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The Science Geek

As discussed in my previous post, Kepler’s improvement of Copernicus’s heliocentric system led to its more general acceptance, and his three laws describing the way planets move are fundamental laws of astronomy. However, this wasn’t his only contribution to science. He was one of the greatest thinkers of the seventeenth century scientific revolution and in this post I’ll outline some of his other major achievements.

Statue of Kepler in Linz, Austria – image from Wikimedia Commons

The Keplerian telescope

The Italian astronomer Galileo Galilei (1564-1642) was the first person to take observations of celestial objects with a telescope . However, Galileo’s telescope could only magnify objects 30 times before the image became distorted. It also had a narrow field of view

In 1610 Kepler began theoretical and experimental investigations of the way that different combinations of lenses could work together to produce a magnified image. He published his finding in…

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The Science Geek

My latest post is about the work of the German astronomer Johannes Kepler (1571-1630).  He is most famous for his improvement to the earlier model of Copernicus by introducing the idea that the planets move in elliptical, rather than circular, orbits and that their movements in these orbits are governed by a set of laws, which became known as Kepler’s laws of planetary motion. However, as I’ll talk about later, he also made many other major contributions to astronomy and mathematics.

Johannes Kepler – Image from Wikimedia Commons

As readers of a previous post will be aware, in 1543 the Polish astronomer Nicolas Copernicus (1473–1543) published a theory in which the Earth and all the planets orbited the Sun. Prior to Copernicus, the generally accepted view was that the Earth was the centre of the Universe and the Sun, the stars and the planets were all in motion around it. However…

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The Science Geek

In this post I’m going to talk about Nicolas Copernicus (1473 – 1543) and the heliocentric theory.  The move away from the prevailing Earth-centred theory of the Universe to the heliocentric theory represents one of the greatest advances in astronomy ever made.

Nicolas Copernicus – Image from Wikimedia Commons

Background – the need for a better theory

As mentioned in my last post, the geocentric theory was the generally accepted theory of the cosmos until the early 16th century, having been developed by the second century Greek astronomer Claudius Ptolemy.  To make it fit the observations, Ptolemy needed to fine-tune his theory, making it rather complex. Rather than moving directly around the Earth, the Sun, the Moon and the planets moved around small circles called epicycles and the centre of each epicycle moved, at a varying speed, around a larger circle called a deferent. A further complexity was that the…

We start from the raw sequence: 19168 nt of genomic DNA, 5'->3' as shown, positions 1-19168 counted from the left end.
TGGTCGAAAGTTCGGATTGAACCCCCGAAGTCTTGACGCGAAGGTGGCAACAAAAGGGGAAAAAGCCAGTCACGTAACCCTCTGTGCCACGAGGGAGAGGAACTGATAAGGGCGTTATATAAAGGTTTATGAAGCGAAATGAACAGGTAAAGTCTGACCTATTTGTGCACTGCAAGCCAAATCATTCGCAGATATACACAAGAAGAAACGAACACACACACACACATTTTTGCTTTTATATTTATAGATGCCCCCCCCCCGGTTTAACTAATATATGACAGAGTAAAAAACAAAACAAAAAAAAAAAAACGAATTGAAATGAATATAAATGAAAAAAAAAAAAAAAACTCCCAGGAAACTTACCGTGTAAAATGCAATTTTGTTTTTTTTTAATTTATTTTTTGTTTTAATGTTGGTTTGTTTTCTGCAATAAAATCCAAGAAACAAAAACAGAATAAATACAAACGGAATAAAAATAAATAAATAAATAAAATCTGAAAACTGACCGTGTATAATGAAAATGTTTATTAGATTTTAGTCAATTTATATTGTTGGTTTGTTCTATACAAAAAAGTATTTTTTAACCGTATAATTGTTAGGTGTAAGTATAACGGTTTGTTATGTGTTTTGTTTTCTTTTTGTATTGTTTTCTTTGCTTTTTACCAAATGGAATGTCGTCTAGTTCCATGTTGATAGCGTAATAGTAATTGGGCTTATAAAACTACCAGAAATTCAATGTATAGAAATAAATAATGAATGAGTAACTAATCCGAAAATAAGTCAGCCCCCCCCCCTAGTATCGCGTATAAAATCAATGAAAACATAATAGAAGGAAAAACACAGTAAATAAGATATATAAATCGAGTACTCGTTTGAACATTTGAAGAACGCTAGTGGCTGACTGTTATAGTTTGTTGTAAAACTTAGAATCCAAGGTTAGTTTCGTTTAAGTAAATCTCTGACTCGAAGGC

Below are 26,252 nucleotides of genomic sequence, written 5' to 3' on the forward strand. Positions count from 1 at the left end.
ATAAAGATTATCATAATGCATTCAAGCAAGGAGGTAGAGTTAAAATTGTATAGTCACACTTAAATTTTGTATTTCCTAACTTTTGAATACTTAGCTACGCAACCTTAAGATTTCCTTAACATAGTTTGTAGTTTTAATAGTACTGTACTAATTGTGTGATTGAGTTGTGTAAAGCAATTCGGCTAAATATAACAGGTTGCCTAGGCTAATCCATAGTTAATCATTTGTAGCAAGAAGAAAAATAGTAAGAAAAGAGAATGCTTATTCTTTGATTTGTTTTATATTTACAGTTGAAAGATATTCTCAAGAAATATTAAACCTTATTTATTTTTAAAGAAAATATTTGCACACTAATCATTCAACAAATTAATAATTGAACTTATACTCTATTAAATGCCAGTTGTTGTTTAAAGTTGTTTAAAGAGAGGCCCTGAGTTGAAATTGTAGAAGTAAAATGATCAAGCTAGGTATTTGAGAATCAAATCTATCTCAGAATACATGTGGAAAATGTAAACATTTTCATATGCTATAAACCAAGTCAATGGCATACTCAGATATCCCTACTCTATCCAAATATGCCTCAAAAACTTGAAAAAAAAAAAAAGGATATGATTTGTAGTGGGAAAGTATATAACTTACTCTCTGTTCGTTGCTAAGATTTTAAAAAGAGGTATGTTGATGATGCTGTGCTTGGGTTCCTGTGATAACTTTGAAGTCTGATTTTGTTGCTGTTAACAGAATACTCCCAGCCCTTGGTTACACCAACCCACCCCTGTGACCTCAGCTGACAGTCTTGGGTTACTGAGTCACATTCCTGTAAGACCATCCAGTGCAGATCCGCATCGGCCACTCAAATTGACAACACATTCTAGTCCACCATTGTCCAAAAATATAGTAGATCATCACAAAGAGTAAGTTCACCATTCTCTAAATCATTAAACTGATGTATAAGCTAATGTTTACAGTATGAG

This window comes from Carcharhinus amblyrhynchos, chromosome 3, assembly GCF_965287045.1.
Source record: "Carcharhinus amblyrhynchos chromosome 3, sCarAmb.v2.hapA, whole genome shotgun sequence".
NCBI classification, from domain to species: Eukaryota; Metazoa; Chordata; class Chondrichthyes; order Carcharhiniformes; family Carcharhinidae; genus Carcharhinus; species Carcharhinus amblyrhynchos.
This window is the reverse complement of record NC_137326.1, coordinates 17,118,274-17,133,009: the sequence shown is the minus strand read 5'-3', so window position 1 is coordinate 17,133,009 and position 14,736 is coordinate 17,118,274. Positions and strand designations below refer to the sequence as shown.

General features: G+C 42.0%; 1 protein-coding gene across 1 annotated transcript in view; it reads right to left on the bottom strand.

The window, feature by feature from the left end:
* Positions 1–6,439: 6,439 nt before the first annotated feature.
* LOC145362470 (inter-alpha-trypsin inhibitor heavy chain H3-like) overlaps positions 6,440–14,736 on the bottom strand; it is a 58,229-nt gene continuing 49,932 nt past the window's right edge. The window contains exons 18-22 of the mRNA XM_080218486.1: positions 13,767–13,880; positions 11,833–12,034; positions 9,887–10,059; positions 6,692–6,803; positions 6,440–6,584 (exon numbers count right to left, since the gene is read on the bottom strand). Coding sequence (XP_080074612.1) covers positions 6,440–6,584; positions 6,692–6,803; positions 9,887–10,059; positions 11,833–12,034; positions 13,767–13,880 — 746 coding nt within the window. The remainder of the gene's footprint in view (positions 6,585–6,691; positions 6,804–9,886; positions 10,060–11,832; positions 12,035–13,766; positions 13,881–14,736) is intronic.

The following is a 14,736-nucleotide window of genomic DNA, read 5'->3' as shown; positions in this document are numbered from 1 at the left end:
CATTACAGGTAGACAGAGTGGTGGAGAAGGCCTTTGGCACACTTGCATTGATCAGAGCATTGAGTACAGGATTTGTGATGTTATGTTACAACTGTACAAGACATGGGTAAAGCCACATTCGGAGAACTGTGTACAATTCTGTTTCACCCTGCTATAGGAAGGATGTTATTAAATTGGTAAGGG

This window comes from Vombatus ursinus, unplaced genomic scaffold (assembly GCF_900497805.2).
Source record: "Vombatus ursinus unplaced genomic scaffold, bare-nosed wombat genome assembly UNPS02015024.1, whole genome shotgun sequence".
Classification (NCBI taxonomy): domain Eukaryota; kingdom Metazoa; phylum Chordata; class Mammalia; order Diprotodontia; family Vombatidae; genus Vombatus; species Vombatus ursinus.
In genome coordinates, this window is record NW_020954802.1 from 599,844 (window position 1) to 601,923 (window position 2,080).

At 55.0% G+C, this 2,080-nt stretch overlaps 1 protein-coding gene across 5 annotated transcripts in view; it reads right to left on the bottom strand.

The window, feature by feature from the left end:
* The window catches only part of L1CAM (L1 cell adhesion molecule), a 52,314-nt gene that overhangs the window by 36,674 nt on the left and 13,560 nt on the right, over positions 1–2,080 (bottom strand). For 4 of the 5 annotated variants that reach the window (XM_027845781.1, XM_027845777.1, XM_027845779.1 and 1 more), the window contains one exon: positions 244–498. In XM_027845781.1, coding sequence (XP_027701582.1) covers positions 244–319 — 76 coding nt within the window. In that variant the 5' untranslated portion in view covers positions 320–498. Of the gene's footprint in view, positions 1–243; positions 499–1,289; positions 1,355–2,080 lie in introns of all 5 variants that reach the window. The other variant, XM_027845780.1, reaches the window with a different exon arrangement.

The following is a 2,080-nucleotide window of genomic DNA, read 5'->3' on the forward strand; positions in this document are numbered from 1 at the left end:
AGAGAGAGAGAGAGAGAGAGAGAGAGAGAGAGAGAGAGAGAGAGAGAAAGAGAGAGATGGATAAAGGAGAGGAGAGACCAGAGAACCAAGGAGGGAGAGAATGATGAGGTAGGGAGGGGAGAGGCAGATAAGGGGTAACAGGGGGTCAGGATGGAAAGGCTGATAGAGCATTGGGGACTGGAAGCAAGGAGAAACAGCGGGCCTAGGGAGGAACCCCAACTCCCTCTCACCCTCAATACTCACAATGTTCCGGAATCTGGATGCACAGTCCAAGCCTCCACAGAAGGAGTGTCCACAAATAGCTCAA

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New by me for Live Science:

For many ancient cultures, eclipses of the sun and moon were something special — and something to be feared.

Source: Afraid of the Dark? Why Eclipses Frightened Ancient Civilizations

Also: Kepler’s fictional explanation for human fear of eclipses in Somnium is characteristically exotic:



Solar and lunar eclipses have sometimes played quite a remarkable role in human history. From foretelling evil omens to inspiring early works of science fiction, here are 11 of the most curious stories about eclipses.

Source: Christopher Columbus to Thailand’s Kings: 11 Curious Eclipse Stories

The Science Geek

As most of you will already know, and much to our disappointment, the Schiaparelli probe failed to land successfully on Mars last Wednesday. The plan was that when it entered the Martian atmosphere, the spacecraft would immediately begin to slow down to 1700 km/h as a result of the friction caused by the atmosphere hitting its heat-shield.  When it reached this speed, and was 11 km above the Martian surface, a parachute would open for two minutes to slow it down to 240 km/h. The parachute would then be jettisoned to get it out of the way, allowing thrusters to fire like the brakes on an aeroplane.  The spacecraft would then touch down on the planet’s surface at a gentle 10 km/h.


Image from ESA

Unfortunately, what appears to have happened is that the parachute only opened for a few seconds and so failed to slow the spacecraft down. The spacecraft will have crashed into the surface at thousands of…

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